6. Past or current medical problems or findings from physical examination or laboratory testing which, in the opinion of the investigator or designee, may pose additional risks from participation in the study, may interfere with the participant's ability to comply with study requirements or that may impact the quality or interpretation of the data obtained from the study.

Information from the National Library of Medicine

To learn more about this study, you or your doctor may contact the study research staff using the contact information provided by the sponsor.

Please refer to this study by its ClinicalTrials.gov identifier (NCT number): NCT04215783

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United States, Michigan
Henry Ford Health Systems
Detroit, Michigan, United States, 48202
United States, Missouri
Washington University School of Medicine
Saint Louis, Missouri, United States, 63110
United States, Tennessee
Vanderbilt University Medical Center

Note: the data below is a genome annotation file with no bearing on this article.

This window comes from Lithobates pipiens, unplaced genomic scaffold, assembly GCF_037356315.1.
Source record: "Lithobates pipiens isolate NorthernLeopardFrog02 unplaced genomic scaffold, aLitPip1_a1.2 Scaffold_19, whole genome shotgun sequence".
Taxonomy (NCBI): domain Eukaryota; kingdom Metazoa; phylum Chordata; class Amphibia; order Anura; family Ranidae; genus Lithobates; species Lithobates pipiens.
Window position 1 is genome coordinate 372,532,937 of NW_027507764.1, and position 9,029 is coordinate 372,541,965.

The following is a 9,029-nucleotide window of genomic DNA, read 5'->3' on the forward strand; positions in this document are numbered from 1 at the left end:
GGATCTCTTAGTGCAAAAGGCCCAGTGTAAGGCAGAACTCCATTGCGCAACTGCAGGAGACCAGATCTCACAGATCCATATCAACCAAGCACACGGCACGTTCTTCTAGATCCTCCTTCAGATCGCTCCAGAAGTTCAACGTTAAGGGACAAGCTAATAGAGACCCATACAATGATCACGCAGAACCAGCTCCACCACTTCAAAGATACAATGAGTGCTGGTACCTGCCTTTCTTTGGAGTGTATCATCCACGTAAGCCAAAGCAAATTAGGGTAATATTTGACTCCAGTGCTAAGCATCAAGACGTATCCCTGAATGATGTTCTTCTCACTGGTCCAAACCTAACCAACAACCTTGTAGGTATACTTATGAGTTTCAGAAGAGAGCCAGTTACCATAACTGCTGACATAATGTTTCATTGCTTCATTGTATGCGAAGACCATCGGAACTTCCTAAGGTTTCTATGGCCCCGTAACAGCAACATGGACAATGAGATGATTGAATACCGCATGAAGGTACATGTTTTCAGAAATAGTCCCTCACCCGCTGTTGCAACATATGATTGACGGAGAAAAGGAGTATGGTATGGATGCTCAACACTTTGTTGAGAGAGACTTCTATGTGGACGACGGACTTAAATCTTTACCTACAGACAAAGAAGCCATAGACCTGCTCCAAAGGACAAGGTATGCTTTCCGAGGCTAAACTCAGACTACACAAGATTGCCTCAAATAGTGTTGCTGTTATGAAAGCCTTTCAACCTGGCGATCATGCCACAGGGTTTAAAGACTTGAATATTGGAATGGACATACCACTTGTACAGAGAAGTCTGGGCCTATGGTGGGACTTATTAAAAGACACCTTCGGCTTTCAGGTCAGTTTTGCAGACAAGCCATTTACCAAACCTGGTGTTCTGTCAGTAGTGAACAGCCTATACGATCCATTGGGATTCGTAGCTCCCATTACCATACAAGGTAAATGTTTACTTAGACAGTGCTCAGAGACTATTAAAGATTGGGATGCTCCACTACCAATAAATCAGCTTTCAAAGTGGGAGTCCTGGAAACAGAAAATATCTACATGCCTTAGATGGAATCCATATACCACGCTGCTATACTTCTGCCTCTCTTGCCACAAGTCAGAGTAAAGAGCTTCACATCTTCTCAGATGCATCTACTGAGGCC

Nashville, Tennessee, United States, 37232
United States, Wisconsin
University of Wisconsin
Madison, Wisconsin, United States, 53792
Sponsors and Collaborators
University of Wisconsin, Madison
National Institutes of Health (NIH)
National Institute of Allergy and Infectious Diseases (NIAID)
Duke University
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Principal Investigator: Anne Marie Singh, MD UW Madison
Principal Investigator: James Gern, MD UW Madison
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Responsible Party: University of Wisconsin, Madison
ClinicalTrials.gov Identifier: NCT04215783    
Other Study ID Numbers: 2019-1103
5UH3OD023282 ( U.S. NIH Grant/Contract )
A536770 ( Other Identifier: UW Madison )
SMPH/PEDIATRICS/AIR ( Other Identifier: UW Madison )
1U24AI152177-01 ( U.S. NIH Grant/Contract )
MSN236000 ( Other Grant/Funding Number: NIH ECHO program )
Protocol Version 4.0, 3/18/21 ( Other Identifier: UW Madison )
First Posted: January 2, 2020    Key Record Dates
Last Update Posted: February 15, 2023
Last Verified: February 2023
Individual Participant Data (IPD) Sharing Statement:
Plan to Share IPD: No

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Studies a U.S. FDA-regulated Drug Product: No
Studies a U.S. FDA-regulated Device Product: No
Keywords provided by University of Wisconsin, Madison:
Allergy, Asthma, Children, Birth cohort
Additional relevant MeSH terms:
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Immune System Diseases